Until a month ago, the Indian economy was looking stronger than it had in a while. So were large global economies like the U.S. The result was that India’s inbound and outbound trade, often seen as the cleanest indicator of demand conditions, was buoyant.
In March 2021, India’s exports and imports hit all-time highs, amounting to $34.4 billion and $48.4 billion respectively. In the January-March 2021 quarter, exports rose 19.6% and imports were higher by 18.4% over a year ago.
Then came April and the second wave of Covid-19 cases. With the country adding between 2-3 lakh cases a day in recent days, states have stepped up restrictions on normal activity even though a country-wide lockdown has not been announced.
Imports may hurt more than exports amid the second wave, said Vivek Kumar, an economist at QuantEco Research, explaining that while local demand may soften, global demand may remain strong for businesses provided they continue operating without disruptions.
Consumer demand may once again falter, even if moderately, said Sameer Narang, chief economist at Bank of Baroda.
Import Surge At Risk
The January-March quarter had seen a strong rebound in imports led by gold. Imports of the yellow metal have been increasing since July 2020, rising by a sharp 591.7% in value terms in March this year. The volume of gold imported also surged 471% to 160 tonnes.
“The growth is mainly attributed to factors like demand surge for gem and jewellery products from export markets like the U.S., U.K. following lockdown relaxation, the wedding season in India, improved business and consumer sentiments and as well as a recent sharp drop in gold prices,” said the Gems and Jewellery Export Promotion Council in a media statement on April 20.
Electronic goods imports were another category reflecting the strength of consumer demand. Inbound shipments of items within this category rose 77% in March after a 37.8% increase in February and a rise of 17% in January.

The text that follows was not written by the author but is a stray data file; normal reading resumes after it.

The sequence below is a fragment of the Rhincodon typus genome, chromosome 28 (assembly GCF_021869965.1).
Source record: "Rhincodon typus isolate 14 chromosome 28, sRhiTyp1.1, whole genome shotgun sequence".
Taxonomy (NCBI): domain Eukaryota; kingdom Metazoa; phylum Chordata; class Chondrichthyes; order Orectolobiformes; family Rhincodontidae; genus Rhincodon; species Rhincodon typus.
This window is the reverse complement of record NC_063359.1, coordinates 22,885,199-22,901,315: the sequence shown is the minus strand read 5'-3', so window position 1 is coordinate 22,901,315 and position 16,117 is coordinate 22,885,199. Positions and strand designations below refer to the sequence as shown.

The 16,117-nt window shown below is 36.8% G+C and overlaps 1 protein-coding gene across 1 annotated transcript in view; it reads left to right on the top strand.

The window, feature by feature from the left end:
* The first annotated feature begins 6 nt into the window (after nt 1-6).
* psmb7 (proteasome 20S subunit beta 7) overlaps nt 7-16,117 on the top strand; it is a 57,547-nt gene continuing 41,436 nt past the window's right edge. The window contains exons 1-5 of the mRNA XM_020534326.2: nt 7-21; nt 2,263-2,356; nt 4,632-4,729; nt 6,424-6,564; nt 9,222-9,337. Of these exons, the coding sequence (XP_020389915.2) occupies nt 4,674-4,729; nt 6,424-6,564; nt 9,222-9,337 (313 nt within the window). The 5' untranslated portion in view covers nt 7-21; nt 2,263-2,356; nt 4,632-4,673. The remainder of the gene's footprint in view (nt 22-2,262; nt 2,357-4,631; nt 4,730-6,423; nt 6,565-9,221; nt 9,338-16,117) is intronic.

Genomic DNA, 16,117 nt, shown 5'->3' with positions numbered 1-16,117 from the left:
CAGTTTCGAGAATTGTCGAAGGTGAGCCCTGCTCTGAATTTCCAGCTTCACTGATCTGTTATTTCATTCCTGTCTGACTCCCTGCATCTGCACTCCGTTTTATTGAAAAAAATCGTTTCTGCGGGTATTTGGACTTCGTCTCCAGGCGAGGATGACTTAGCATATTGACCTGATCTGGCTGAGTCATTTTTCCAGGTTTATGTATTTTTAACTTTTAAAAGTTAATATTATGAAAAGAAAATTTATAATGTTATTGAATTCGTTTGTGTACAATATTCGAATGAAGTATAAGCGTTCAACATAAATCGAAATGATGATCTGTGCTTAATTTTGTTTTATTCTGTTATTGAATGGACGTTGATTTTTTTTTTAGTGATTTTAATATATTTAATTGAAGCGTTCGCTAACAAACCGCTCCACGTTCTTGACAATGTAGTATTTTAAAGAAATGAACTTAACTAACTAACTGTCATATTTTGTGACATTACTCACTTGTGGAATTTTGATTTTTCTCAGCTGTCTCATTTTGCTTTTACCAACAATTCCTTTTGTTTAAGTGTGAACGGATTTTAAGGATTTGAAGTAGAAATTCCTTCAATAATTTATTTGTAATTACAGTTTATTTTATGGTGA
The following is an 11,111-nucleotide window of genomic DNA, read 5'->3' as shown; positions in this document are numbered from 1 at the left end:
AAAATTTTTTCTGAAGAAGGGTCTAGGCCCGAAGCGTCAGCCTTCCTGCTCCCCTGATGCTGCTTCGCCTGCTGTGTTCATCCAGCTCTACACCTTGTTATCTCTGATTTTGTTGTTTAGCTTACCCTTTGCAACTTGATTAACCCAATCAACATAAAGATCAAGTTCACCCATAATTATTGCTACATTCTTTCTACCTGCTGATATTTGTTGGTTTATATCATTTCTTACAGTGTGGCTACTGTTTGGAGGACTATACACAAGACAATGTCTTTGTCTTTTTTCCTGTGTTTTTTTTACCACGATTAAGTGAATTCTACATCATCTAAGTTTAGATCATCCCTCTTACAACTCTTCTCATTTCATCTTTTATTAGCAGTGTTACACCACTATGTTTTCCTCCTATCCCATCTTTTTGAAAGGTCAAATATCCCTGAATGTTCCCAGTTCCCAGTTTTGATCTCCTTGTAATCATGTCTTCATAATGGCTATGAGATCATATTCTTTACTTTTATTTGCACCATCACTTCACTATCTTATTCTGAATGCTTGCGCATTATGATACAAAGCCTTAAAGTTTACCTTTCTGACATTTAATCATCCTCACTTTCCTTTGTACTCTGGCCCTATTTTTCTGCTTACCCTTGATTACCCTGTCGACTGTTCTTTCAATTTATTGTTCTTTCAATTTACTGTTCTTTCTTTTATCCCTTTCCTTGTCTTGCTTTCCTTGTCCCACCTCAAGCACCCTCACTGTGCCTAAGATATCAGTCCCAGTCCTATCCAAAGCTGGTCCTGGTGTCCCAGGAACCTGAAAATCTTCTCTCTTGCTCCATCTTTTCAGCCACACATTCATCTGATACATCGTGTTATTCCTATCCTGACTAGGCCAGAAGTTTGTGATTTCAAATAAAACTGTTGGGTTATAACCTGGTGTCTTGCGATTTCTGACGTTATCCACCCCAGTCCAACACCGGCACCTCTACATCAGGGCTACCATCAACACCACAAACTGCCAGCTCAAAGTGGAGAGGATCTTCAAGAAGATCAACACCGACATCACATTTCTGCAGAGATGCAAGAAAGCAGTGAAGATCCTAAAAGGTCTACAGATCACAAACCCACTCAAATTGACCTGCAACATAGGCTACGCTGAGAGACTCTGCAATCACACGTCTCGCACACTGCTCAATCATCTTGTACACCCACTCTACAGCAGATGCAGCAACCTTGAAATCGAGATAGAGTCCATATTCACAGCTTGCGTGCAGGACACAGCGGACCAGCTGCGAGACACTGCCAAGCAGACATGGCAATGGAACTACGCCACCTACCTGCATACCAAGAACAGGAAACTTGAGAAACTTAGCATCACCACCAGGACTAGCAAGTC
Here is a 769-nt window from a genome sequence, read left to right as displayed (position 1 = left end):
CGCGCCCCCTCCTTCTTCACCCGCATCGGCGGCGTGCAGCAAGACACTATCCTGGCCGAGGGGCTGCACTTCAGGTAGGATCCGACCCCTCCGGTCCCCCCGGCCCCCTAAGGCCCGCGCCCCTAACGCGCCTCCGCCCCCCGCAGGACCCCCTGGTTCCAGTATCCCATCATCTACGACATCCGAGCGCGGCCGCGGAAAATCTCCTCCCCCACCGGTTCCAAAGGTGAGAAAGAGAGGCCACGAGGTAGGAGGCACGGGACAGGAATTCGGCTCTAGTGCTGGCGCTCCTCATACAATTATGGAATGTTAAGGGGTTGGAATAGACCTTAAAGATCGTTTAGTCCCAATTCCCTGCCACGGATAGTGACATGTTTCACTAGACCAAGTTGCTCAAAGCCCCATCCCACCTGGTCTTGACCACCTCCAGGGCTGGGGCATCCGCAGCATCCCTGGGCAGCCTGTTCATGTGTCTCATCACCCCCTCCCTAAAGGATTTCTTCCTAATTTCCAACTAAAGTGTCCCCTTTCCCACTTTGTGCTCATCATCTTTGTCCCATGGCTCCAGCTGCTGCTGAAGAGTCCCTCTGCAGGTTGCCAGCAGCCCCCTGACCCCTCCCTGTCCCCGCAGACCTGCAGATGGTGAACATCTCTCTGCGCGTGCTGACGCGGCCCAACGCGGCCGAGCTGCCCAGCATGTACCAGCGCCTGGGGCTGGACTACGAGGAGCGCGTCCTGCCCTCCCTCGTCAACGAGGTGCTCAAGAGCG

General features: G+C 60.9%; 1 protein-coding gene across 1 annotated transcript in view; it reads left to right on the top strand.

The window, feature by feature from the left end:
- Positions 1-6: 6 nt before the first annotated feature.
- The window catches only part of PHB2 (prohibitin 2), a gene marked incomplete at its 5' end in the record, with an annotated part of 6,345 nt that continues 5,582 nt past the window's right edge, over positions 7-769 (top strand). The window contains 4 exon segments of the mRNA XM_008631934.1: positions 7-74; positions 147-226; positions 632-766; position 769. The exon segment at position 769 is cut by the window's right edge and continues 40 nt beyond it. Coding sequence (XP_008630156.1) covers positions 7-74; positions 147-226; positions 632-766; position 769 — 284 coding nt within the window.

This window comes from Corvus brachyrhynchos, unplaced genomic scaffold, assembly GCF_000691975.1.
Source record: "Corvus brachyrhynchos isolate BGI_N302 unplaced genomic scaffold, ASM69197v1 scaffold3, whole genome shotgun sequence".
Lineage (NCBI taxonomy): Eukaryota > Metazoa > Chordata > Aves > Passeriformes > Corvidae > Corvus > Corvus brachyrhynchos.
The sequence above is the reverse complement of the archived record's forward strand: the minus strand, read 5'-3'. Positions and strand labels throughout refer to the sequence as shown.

As domestic demand opened up, non-oil non-gold imports stabilised, said Narang. The normalisation was led by consumer imports such as gold, electrical equipment, and vegetable oils, he said. Imports of capital goods remained lower in comparison, given that capex is likely to remain low amidst low-capacity utilisation, Narang added.
Among non-consumer goods categories, imports of organic and inorganic chemicals, chemical materials, artificial resins and plastic materials, iron and steel, non-ferrous metals have shown strong growth since December.
But some of these categories could see a moderation in demand amid the second wave.
Exports May See Less Damage
Given that large export markets such as the United States are seeing a strong economic revival, outbound shipments may suffer less, said economists.
Among key exports, rice, drugs and pharmaceuticals, organic and inorganic chemicals, iron ore, cotton yarn and handloom have seen strong growth since December.
Iron ore exports saw the sharpest growth, rising 135% between December 2020 to March 2021. India’s largest export category of engineering goods saw intermittent bouts of contraction but its share in exports rose to contribute 27% of India’s total outbound shipments in March 2021, compared to 24% in January 2020.
Headline exports have shown signs of recovery for about four months now, said Kumar. Agricultural and pharmaceutical exports have performed well through the year, along with imports of chemicals that have remained elevated because of APIs and requirements in vaccines, he said.
Now amidst yet another round of the pandemic, some supply chain disruptions are imminent in the case of exports, said Narang, even though manufacturers expect exports to largely remain unaffected.
As of now, exports are likely to take a smaller hit because it is India that’s the worst hit while other economies that India exports to are better placed, said Kumar. “The U.S. and U.K. are doing a decent job of vaccinating and even if there is a third wave in these economies it may be better than the second. A few economies in Europe are seeing a slower pace of vaccinations and exports to those may remain vulnerable.”